Cooler Master MasterAir MA410M Review

May 21, 2018 | 17:00

Tags: #am4 #cooler #cpu-cooler #lga-1151 #lga-2066 #rgb

Companies: #cooler-master

Performance Analysis

We don’t have many air coolers in the charts yet for our new cooler test rigs, but we can nonetheless make some appropriate comparisons. The Be Quiet! Dark Rock 4, for example, costs £65 but focuses heavily on performance and low noise compared to the aesthetic focus here. On the LGA 1151 rig, this pays off, as Cooler Master’s effort is 5°C off what the former achieves. Still, it isn’t a dreadful result for Cooler Master, as it keeps pace with high-end all-in-one liquid-coolers from Corsair, even if it is only when they’re set to their Quiet profiles.

On AMD’s mainstream platform, AM4, things are better for Cooler Master, as the delta T of 59°C is only 1°C behind the Be Quiet! cooler this time, although it is easily the noisier cooler of the two.

Since Socket TR4 (Threadripper) isn’t supported, we’re left with our 18-core LGA 2066 test rig to really stress the MA410M, and unsurprisingly it isn’t able to cope with the overclock here, causing our CPU to throttle back. The same is true of the Be Quiet! cooler as well, and while fewer cores or running at stock speed might allow the MA410M to manage on this socket, the truth is you’re probably best sticking to liquid-cooling of some description here.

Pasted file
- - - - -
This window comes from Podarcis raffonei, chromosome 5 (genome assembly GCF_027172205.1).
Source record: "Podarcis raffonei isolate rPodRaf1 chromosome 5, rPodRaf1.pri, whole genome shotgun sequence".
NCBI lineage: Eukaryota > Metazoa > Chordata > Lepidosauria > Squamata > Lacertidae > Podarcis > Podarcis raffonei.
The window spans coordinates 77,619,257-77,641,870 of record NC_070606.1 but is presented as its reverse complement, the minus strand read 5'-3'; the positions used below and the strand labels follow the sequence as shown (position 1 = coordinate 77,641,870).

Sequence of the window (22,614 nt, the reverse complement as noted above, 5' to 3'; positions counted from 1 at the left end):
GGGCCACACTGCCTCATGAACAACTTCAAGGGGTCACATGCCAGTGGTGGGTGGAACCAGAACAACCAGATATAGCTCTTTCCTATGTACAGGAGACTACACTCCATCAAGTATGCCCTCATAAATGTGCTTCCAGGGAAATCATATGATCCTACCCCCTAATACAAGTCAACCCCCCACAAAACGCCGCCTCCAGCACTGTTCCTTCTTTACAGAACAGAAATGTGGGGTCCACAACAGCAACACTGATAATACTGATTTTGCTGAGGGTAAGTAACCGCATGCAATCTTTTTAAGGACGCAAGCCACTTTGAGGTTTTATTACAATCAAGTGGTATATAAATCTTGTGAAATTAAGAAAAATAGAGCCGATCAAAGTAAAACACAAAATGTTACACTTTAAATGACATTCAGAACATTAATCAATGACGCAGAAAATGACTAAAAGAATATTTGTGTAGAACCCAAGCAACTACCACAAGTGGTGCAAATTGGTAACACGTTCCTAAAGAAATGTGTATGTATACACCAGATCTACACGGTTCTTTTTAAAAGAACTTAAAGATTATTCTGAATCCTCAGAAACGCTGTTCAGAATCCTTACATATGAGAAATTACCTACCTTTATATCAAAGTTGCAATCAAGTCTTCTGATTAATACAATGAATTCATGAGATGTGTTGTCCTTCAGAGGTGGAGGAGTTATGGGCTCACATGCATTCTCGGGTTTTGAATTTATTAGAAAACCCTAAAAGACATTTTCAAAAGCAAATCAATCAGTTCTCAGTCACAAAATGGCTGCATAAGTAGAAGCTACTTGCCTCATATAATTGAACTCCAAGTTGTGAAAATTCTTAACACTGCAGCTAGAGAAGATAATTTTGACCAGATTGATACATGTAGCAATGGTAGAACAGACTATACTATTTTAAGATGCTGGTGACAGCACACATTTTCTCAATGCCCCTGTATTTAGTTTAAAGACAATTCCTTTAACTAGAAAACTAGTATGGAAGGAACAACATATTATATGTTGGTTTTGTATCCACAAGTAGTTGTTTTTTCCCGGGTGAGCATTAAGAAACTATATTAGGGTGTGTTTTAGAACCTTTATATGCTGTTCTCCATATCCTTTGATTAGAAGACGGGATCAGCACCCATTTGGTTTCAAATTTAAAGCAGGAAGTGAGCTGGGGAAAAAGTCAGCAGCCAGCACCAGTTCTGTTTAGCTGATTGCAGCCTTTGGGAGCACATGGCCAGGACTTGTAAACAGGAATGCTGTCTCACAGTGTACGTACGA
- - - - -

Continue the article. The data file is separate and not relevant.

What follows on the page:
Noise output from the two fans isn’t too loud, but it’s certainly audible when they get going. If low noise is a top priority, this won’t be for you, but for everyone else it should be tolerable in this department.

Conclusion

Since we know it’s based on the MA410P, the MA410M is effectively a £40 cooler with added extras. One of those extras is of course a second fan, but ultimately it’s safe to say that performance is unlikely to be where it might otherwise be with a £60 air cooler, and this is confirmed by the Be Quiet! Dark Rock 4, which is better performing and has a lower noise output yet costs just £5 more.

While traditional priorities (performance and noise) can be better satisfied elsewhere, then, the RGB phenomenon can’t be ignored. So does Cooler Master do a good job with it here? We’d argue that it does: The lighting is vivid and nicely dispersed, and the internal tunnel effect is rather cool. You also have the ability to control it manually through the controller or hand over to your motherboard, so there’s plenty of ways to tune it to your setup.

While we suspect most users interested in a RGB-heavy build will opt for an all-in-one, the MA410M certainly takes the crown for the best RGB-enabled air-cooler. If that's what you're after, the Recommended badge below is for you, but if not, we're surprised you made it this far into the review!


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